I would be interested in hearing what the negative effects are thought to be, especially versus permanently impaired mobility and constant pain, and versus the side effects of longterm oral anti-inflammatory use. This is an exceptionally safe procedure, with little potential for either short or longterm negative side effects. For a dog with significant pain and impairment, I can't imagine not giving it a try.

Star aka Starz Ovation (Ronco x Oneco Maggie*, litter #48538), Coco aka Low Key (Kiowa Mon Manny x Party Hardy, litter # 59881), and mom in Illinois
We miss Reko Batman (Trouper Zeke x Marque Louisiana), 11/15/95-6/29/06, Rocco the thistledown whippet, 04/29/93-10/14/08, Reko Zema (Mo Kick x Reko Princess), 8/16/98-4/18/10, the most beautiful girl in the whole USA, my good egg Joseph aka Won by a Nose (Oneco Cufflink x Buy Back), 09/22/2003-03/01/2013, and our gentle sweet Gidget (Digitizer, Dodgem by Design x Sobe Mulberry), 1/29/2006-11/22/2014, gone much too soon. Never forgetting CJC's Buckshot, 1/2/07-10/25/10.

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  • 2 weeks later...
Guest blueberri
But all you have to do is ask a neurologist (and I have) about the effectiveness of injecting steroids NEXT TO the spine for stenosis. All they can do is relief the inflammation around the spine. But if the problems a particular dog are having are from the compression of the nerves inside the spine (which is what LS is), the shots do nothing. And the vets I asked about it believe that the potential for long term negative side effects outweigh the the value of any potential temporary relief.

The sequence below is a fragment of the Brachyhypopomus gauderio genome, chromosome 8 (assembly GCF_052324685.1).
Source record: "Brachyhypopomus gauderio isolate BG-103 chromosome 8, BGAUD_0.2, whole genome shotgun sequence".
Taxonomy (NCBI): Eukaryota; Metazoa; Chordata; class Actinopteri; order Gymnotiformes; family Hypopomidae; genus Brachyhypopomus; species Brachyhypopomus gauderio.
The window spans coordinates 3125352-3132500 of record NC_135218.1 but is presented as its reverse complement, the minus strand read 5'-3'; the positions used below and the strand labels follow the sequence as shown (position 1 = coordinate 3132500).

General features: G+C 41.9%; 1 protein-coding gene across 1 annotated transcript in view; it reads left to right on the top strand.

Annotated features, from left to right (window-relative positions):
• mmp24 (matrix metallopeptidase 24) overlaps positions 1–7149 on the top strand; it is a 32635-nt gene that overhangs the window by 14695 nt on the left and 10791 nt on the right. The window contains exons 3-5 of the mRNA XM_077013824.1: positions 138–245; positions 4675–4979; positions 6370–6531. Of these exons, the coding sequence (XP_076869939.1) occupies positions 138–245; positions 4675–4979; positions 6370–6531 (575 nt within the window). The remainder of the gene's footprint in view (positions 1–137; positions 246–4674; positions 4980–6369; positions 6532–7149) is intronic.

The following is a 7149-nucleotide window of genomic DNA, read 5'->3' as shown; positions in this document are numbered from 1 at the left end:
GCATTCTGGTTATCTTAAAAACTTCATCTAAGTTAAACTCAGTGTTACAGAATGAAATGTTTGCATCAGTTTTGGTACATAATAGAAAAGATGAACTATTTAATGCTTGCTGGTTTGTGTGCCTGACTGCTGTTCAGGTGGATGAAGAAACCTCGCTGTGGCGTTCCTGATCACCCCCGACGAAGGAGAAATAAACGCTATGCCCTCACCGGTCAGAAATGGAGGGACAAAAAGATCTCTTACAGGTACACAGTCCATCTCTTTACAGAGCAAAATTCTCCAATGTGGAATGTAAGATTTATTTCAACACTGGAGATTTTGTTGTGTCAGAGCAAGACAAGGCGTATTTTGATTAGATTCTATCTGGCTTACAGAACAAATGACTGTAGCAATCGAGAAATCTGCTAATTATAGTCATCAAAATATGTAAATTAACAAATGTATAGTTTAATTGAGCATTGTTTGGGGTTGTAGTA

Curious. To compare, I had steroid injections into each wrist, next to the (?)medial nerve for relief of carpal tunnel symptoms. I think the fact I was able to resume driving, handwriting, picking up objects etc, and have been able to for 18+ months now, is supportive of the literature that shows clear symptom relief by such treatments. Relatable, as carpal tunnel is compression of the nerves inside a ligament that is not responsive to anti-inflammatories etc as theoretically the constriction is irreversible. And yet... symptom relief!

 

oh, and hi... it looks like my 4yo boy Sparky has LS. Official diagnosis pending... but the symptoms stack up.